To say New Jersey's retail industry has been a tough one to forecast in recent years is putting it mildly.
Consumer confidence has been shot with more holes than a rural stop sign in a town full of bored teenagers with BB guns. Big-box stores, long a point of strength in the Garden State's wealthy suburbs, have faltered. The slow pace at which the Legislature addressed the tax advantages of online retailers — and the rapid pace with which lawmakers considered potentially crippling measures such as minimum-wage increases and mandatory paid sick leave — put plenty of bricks-and-mortar operations in danger of being liquidated.
However, judging by the most recent news, it seems as if there's good news in store for shops around the state. While the Christmas shopping season got off to a later-than-usual start, owing to a quirk of the calendar, the early numbers have been fairly positive — all the consumer grumbling about certain shops opening their doors on Thanksgiving apparently did nothing to keep Americans from loosening their purse strings along with their belts. Small Business Saturday, celebrated Nov. 30, doesn't have the kind of tracking metrics that Black Friday does, but several North Jersey downtowns reported increased traffic.
One of the most telling signs, though, concerns those aforementioned big boxes. As NJBIZ reported last week, rising demand for major retail spaces is powering a comeback in a sector that many left for dead following the recession. The talk has instead turned to whether New Jersey can capitalize on such demand, given that large spaces of land in North Jersey are as scarce as big-screen TVs on the shelves by noon the day after Thanksgiving.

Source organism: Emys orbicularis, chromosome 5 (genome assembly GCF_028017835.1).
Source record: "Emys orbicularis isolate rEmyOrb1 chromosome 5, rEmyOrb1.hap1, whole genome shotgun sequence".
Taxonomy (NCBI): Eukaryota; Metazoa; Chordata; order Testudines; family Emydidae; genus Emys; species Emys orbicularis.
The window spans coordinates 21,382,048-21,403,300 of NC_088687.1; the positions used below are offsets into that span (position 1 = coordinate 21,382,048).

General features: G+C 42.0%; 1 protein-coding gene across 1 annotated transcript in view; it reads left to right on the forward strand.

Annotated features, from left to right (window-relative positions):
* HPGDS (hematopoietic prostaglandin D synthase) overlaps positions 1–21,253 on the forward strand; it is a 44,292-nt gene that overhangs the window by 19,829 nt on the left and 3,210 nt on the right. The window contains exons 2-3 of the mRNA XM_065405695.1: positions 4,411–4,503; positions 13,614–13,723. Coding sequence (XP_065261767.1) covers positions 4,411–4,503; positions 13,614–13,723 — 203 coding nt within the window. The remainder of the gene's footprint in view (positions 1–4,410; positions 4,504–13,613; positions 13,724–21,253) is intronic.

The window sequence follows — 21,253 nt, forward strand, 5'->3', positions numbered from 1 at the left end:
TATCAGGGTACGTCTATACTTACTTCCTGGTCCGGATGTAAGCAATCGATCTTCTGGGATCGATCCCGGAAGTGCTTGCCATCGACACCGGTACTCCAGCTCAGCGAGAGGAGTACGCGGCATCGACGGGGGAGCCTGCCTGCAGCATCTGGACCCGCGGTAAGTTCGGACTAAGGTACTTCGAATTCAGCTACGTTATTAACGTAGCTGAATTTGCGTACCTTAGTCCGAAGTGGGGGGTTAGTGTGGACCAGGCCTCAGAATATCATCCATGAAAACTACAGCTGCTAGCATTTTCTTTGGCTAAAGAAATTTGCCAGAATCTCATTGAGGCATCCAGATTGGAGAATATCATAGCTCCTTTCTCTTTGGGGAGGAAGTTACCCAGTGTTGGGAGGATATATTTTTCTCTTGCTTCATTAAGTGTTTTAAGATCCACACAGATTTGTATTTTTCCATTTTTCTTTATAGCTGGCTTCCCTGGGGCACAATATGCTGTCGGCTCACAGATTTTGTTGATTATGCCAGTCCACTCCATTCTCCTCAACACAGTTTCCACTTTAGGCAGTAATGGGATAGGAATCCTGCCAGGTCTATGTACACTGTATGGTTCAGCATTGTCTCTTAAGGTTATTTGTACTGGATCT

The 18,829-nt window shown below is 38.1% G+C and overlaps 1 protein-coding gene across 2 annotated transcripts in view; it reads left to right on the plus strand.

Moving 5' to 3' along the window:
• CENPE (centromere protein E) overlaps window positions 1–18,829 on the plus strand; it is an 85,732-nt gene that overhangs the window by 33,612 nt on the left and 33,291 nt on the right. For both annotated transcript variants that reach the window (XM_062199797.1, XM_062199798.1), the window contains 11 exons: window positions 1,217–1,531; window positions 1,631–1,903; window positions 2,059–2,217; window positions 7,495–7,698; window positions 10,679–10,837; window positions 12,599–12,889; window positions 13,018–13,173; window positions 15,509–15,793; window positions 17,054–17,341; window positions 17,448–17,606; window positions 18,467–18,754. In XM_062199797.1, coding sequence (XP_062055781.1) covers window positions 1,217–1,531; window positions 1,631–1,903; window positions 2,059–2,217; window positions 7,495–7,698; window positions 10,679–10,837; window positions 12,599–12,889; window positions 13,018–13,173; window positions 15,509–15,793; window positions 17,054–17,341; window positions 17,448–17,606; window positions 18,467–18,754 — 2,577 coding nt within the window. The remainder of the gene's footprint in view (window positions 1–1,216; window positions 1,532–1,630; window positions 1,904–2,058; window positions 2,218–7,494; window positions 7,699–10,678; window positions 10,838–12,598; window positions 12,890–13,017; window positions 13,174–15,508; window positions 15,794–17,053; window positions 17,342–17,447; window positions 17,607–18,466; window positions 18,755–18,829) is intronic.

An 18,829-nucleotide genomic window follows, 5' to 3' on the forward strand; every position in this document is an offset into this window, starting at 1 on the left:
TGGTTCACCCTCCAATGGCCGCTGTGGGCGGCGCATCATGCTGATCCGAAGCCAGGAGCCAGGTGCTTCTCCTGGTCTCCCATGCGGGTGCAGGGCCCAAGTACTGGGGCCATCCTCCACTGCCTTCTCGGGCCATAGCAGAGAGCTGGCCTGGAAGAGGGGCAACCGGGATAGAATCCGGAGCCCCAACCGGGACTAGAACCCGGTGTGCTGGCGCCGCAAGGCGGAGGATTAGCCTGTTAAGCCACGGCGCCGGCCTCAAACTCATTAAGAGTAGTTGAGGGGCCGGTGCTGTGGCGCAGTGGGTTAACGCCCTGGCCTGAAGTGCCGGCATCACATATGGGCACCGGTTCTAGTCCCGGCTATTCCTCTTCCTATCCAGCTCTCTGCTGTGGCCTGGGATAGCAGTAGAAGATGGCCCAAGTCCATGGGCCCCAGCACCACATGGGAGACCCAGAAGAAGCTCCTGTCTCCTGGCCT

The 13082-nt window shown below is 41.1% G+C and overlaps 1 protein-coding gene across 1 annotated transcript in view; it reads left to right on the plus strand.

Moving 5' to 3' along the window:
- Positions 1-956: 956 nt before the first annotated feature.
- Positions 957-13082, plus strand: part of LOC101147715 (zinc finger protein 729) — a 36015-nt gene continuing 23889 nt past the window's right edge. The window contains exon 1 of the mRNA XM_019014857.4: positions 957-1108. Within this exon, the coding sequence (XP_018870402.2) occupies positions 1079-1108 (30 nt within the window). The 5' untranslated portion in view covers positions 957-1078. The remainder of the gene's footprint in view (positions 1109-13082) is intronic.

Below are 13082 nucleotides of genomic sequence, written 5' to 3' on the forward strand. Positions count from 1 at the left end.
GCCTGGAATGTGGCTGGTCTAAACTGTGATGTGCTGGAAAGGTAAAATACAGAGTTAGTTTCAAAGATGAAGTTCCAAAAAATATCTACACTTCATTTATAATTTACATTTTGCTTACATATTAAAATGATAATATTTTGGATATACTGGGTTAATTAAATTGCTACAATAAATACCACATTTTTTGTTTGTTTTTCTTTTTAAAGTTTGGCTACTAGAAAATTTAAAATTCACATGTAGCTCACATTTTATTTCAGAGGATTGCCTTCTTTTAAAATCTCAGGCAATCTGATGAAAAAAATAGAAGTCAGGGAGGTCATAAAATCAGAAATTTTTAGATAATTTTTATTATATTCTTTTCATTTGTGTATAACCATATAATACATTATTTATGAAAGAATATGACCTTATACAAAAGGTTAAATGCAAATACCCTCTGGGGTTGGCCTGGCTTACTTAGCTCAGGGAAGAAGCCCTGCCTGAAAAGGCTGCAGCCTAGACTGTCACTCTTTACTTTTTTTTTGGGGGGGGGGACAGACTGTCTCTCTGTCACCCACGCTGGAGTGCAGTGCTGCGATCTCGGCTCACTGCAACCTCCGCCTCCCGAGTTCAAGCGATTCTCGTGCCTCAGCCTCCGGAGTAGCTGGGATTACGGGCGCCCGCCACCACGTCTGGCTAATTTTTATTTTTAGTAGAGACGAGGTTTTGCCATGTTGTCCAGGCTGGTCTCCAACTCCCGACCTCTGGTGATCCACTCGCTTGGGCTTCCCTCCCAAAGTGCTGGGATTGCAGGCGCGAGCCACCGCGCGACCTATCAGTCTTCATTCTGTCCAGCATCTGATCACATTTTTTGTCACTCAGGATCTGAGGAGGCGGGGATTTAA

And while the industry has had plenty to dislike in Trenton, the way New Jersey managed to reach an accord with Amazon.com over the collection of sales taxes is especially worth mention here, given how nastily this fight has played out in New York and elsewhere. Fittingly enough, the Supreme Court announced on Cyber Monday it wouldn't rule on the matter, meaning states will likely be able to collect the sales tax from Web-based retailers, but those states didn't cut a deal with Amazon that will bring hundreds of jobs to a pair of new fulfillment centers.
Retail may not be the economic driver of, say, tourism, but it's still a critical engine. It's great news to see it going in high gear as the crucial Christmas season gets underway, and we hope the season is the start of a time of renewed strength for the industry.